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SENIOR THESIS RULES

Senior Thesis Rules

Every student at AUCA must complete a year-long senior project. Depending on the student’s program of study, the senior project can take a form of:

  1. a senior thesis paper, independent, supervised scholarship on a topic of interest, which is intended to serve as a vehicle for developing the student’s research and scholarly capability. The nature of the senior thesis research can be theoretical, empirical, historical, qualitative, ethnographic, or analytical, according to what is appropriate to the student’s area of study. Working on senior thesis paper involves critical reading, evaluation and analysis of research and theoretical literature, problem definition, research design and analysis, and the written and oral presentation of findings and conclusions, or
  2. other piece of sustained, supervised individual work in the student’s field of study, while building on a foundation of both content and contexts formed over the course of a student’s undergraduate experience. The project should demonstrate the individual student’s capacity to plan, commit, and act while confronting complexity, recognizing limitations, and making interpretive choices.

To ensure uniformity of policies regarding senior projects as well as fairness in grading, it is necessary to have a single policy regarding senior projects across the university.

 

Part 1—Preparation for Senior Project

  1. a) Each program should provide some form of a junior seminar in the second semester of the junior year. This seminar might take the form of a methodology class, but it should also encourage students to think about their theme of their project and possible supervisors.
  2. b) Each student should sign up for a course devoted to his/her senior project in both the fall and spring semester of the senior year.
  3. c) If programs do not offer Senior Seminars in the second semester, they should offer non-credit group seminars in which students can present their work to each other and receive feedback from other their peers and perhaps faculty as well. Such informal seminars can take a variety of forms.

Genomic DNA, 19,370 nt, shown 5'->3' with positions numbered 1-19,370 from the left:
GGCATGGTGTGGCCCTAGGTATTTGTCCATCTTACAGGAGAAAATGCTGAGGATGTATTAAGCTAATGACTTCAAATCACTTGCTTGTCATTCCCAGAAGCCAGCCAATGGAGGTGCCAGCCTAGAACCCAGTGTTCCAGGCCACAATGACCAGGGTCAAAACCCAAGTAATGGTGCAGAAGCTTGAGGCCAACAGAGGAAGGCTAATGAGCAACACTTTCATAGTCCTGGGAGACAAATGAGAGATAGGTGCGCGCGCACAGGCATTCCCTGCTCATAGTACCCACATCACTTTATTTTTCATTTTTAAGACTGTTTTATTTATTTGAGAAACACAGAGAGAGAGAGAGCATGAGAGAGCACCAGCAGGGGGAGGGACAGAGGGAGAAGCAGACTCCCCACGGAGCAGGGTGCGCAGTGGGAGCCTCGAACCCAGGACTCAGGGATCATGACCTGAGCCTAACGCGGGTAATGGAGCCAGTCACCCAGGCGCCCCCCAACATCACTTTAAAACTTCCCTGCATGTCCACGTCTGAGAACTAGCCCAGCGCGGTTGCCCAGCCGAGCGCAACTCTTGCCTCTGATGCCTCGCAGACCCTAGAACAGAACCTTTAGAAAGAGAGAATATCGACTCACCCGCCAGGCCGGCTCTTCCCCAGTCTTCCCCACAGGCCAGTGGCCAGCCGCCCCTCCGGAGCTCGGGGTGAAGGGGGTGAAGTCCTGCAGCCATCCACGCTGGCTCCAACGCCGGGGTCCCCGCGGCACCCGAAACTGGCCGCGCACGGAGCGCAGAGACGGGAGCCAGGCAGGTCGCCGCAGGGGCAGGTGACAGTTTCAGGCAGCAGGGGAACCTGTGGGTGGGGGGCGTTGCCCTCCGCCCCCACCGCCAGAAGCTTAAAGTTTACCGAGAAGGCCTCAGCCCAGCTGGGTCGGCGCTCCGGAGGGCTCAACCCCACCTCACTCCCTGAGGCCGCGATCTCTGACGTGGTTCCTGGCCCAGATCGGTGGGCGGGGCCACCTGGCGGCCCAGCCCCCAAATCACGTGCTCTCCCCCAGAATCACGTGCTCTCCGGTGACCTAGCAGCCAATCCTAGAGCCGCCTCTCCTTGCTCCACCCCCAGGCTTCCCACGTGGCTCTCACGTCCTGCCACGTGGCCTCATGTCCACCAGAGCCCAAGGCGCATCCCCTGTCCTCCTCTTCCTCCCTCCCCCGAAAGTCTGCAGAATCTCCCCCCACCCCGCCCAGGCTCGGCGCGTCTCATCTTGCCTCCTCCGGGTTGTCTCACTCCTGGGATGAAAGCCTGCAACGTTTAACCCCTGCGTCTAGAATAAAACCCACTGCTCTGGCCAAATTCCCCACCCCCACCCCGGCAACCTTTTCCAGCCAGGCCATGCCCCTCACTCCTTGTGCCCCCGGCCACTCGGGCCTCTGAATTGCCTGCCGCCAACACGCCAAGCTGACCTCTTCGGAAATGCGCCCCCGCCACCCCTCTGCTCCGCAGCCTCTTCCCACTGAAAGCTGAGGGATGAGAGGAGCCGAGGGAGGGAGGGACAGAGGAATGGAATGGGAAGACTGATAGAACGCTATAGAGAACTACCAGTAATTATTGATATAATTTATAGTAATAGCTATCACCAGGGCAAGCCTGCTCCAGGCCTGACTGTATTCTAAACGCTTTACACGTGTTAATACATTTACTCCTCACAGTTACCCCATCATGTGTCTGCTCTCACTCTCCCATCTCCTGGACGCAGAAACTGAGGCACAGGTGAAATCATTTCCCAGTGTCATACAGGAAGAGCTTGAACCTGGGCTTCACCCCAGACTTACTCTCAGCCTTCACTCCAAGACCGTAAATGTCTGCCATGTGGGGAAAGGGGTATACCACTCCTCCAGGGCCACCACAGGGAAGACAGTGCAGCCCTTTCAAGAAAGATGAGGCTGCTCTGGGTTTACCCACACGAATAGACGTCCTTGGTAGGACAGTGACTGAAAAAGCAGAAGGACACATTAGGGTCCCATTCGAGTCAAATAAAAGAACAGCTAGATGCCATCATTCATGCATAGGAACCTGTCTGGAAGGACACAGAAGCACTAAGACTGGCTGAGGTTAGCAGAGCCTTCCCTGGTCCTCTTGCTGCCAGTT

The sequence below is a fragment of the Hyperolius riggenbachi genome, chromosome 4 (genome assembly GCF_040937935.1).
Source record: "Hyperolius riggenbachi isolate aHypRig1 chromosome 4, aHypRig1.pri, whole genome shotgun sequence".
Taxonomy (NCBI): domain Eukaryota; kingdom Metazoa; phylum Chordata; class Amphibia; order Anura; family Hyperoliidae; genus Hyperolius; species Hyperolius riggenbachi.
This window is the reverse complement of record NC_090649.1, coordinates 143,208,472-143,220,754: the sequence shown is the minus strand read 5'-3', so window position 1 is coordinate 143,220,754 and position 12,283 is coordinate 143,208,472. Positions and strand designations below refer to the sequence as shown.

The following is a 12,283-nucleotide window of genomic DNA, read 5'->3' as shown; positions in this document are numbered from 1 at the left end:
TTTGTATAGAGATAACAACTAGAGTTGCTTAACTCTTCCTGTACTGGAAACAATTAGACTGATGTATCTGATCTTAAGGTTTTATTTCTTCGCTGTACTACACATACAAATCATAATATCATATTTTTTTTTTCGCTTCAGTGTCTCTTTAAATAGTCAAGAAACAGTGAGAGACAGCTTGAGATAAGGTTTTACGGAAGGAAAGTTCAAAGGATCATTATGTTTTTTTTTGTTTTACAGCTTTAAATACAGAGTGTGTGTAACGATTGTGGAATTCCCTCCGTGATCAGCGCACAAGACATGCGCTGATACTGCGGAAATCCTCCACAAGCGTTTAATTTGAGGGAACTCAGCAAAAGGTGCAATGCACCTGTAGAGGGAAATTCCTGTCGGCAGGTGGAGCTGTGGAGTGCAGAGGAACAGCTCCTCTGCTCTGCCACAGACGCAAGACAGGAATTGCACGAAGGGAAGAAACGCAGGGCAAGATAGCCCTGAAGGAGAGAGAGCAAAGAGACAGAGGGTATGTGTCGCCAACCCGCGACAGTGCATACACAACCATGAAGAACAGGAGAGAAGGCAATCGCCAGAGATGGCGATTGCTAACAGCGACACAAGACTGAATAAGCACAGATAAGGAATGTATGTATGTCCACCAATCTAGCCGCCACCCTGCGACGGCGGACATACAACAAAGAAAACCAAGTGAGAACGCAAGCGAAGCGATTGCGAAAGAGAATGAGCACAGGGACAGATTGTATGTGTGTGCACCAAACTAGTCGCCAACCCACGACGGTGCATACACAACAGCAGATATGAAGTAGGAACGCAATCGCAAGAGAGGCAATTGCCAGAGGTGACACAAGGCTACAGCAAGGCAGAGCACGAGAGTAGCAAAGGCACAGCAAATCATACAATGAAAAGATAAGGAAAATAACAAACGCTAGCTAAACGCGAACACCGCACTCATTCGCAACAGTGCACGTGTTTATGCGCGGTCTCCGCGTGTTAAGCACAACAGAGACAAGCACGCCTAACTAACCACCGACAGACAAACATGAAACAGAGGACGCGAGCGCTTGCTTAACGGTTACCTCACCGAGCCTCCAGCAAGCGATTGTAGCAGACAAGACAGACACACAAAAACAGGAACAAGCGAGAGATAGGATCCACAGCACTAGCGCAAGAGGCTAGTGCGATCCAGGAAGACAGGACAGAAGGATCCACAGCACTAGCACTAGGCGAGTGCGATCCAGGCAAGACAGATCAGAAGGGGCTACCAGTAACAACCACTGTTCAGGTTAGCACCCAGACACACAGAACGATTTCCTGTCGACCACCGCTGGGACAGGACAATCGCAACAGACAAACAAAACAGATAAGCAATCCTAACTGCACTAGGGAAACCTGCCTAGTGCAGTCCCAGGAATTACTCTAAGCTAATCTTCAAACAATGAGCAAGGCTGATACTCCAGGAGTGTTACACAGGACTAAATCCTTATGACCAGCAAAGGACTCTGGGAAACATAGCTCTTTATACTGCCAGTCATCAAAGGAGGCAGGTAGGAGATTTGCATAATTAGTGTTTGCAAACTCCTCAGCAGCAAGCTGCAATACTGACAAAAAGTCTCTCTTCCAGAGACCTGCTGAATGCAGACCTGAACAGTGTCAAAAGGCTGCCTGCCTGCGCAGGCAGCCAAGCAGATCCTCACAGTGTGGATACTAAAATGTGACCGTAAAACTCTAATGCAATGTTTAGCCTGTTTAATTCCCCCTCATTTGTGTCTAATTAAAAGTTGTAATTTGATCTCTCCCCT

4. d) The Program chair is responsible for assigning a project supervisor. September 30 is the deadline by which students must have lined up a supervisor and at least a preliminary project topic. Students who have not managed to identify a supervisor and/or a topic by this time should be given some kind of special advising.
  5. e) The deadline to submit Senior Projects is April 30.

 

Part 2—Senior Project Grading

  1. a) Senior Seminar faculty gives grade for the course. It is up to the programs to decide whether the supervisor’s grade is part of the Senior Seminar grade.
  2. b) The faculty member who directs the project should not grade the completed project. Instead, each completed project should be reviewed and graded by two faculty members whowere not supervisors of the project.
  3. c) The project supervisor can be present at the oral defense and is permitted to ask questions. His/her opinion can be solicited by the examiners, but he/she does not give a grade to the oral performance. The oral performance grade is determined by the examiners present.
  4. d) The final grade consists of two parts: the written thesis or completed project constitutes 67% and the oral defense constitutes 33% of the final grade.

Posted (updated) on the web site on October 27, 2020.

                                                                                                                         

 

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